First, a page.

Liked by 1 person

    • jesuswithoutbaggage says:

      Ruth, perhaps I CAN shed some light on it. Some believers believe strongly in the fall of Satan and his angels and present several biblical passages for support. I wrote a series on these passages debunking the idea of the fall of Satan and his angels. You can follow the link below for the first article and then go to the bottom of that article to find links for the additional passages.

      Feel free to continue the conversation after taking a look at them:
      https://jesuswithoutbaggage.wordpress.com/2013/10/01/is-the-fall-of-satan-a-myth/

      Like

    • Chas says:

      Ruth, The name Lucifer is used only in the original King James bible and then only in one place. It is not clear why the translators chose to put it in at all, because it does not occur in any other bible as far as I know.

      Liked by 1 person

  3. fiddlrts says:

    One interesting side effect of Enoch is that it seems to have diverted attention away from the REAL reason the Flood occurred. (FWIW, I believe the Flood is a legend retold for a theological purpose, not a literal event.) Genesis is actually pretty strong about the reason, which is that mankind’s thoughts and deeds were violent and oppressive. See Genesis 6:11-13 – “the earth was filled with violence…”

    But, I suppose sex (and fear of sex) sells, and the idea of interspecies nookie was pretty outrageous and thus likely to make an impression.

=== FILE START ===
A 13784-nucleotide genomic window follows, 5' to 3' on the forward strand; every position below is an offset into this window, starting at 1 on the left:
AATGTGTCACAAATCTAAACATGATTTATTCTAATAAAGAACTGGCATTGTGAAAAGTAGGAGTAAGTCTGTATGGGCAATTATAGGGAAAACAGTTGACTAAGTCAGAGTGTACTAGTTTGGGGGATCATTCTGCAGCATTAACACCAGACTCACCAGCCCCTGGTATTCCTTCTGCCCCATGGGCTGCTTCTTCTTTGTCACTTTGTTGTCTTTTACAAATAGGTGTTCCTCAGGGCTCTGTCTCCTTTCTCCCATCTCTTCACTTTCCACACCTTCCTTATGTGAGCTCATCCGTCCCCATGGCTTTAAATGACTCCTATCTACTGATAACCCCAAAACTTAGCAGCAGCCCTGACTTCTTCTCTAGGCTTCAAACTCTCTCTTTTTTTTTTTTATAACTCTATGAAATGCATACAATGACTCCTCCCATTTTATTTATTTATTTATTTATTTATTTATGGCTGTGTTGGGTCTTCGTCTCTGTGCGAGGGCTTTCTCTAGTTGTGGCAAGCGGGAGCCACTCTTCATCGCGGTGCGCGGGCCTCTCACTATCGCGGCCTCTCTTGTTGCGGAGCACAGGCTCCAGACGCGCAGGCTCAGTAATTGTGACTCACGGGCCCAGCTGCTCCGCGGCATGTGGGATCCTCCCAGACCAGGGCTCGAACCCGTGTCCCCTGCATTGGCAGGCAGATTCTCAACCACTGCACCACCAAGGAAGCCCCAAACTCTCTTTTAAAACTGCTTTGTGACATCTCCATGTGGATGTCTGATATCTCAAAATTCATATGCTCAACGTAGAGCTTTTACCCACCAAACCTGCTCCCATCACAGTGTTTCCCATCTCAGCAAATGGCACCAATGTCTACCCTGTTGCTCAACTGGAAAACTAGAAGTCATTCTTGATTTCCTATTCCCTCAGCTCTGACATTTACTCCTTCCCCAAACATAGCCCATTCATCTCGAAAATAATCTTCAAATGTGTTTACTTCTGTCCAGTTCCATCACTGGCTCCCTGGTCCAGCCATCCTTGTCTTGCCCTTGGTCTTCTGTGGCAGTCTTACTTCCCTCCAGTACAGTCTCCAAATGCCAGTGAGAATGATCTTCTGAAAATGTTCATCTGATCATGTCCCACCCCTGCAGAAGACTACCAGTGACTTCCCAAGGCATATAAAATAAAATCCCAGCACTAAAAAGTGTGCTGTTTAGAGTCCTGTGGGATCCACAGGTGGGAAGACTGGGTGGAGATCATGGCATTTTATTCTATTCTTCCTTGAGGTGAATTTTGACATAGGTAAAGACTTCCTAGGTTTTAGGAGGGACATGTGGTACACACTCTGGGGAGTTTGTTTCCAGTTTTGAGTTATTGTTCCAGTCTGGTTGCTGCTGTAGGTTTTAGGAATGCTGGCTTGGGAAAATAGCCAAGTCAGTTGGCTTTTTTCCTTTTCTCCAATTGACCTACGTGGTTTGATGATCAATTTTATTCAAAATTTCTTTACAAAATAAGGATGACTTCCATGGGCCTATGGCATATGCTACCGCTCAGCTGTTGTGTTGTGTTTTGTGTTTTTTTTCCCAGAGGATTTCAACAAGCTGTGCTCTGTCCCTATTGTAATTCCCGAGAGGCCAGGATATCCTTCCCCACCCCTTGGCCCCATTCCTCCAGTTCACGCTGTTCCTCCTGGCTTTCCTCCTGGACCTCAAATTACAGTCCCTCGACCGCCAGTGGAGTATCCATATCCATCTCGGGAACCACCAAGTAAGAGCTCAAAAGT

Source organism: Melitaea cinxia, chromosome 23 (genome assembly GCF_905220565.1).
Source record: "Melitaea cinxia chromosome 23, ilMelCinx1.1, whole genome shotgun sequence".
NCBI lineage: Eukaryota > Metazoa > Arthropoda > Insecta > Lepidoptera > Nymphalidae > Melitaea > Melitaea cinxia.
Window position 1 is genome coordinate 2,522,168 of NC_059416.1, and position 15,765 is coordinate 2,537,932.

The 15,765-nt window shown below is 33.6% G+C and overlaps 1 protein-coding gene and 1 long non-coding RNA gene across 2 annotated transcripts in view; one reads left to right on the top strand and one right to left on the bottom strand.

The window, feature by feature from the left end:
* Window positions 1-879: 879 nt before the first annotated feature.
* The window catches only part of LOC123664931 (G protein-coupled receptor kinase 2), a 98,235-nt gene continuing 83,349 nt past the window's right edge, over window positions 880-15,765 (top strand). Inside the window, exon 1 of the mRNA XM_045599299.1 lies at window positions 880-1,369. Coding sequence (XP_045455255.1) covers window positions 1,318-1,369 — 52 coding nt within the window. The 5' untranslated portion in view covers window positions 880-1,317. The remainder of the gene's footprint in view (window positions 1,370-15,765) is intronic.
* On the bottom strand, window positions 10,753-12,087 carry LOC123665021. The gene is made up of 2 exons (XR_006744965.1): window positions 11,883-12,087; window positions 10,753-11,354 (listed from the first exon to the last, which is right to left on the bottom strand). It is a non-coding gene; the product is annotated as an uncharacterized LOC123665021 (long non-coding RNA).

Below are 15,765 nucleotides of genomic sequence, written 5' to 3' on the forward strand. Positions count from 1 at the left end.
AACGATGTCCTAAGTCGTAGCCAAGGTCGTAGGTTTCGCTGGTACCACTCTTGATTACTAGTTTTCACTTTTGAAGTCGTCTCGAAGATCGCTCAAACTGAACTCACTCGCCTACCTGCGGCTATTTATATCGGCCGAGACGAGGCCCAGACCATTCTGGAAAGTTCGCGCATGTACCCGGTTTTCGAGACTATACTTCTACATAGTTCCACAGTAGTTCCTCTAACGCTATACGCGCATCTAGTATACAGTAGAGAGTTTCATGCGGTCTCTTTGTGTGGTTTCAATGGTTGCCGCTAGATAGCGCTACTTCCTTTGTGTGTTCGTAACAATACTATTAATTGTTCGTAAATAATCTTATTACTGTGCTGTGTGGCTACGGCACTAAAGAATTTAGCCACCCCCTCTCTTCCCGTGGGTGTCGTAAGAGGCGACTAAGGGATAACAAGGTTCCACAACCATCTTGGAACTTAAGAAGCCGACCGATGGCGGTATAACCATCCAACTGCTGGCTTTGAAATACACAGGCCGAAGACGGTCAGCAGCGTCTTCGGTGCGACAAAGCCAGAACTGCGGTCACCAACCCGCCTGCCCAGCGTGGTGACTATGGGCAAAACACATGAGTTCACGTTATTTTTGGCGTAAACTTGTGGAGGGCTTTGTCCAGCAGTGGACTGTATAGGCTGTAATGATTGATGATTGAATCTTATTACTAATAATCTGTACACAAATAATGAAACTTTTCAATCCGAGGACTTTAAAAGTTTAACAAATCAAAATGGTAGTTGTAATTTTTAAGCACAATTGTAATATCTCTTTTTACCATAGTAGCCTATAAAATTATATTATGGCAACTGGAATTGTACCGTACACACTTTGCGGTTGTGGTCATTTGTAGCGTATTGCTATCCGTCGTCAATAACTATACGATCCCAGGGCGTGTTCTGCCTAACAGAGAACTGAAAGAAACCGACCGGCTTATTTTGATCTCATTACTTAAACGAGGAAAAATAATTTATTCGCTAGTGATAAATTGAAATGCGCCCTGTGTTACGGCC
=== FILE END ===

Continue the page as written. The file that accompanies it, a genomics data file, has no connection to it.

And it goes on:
On a much lighter note, I have occasionally mentioned in an argument that Jude’s use of the term “strange flesh” (which is essentially “hetero” in the original) is less an argument against “homo” sexuality as a warning against breeding with extraterrestrials. So Spock should NEVER have happened, right?

    Liked by 2 people

  4. Paz says:

    Thanks Tim, informative post!
    The nature of angels found in many religions and mythologies (spiritual beings, able to take on a human form) is certainly an interesting topic. There are angels described as messengers that connect mankind to God, His helpers (including guardian angels) but there are also the fallen angels (?). Either way, there seems to be an hierarchy in the roles of angels. Also, the angels who are God’s helpers, have greater knowledge than humans and seem to have experienced a past, or they seem to know and understand our human nature (?).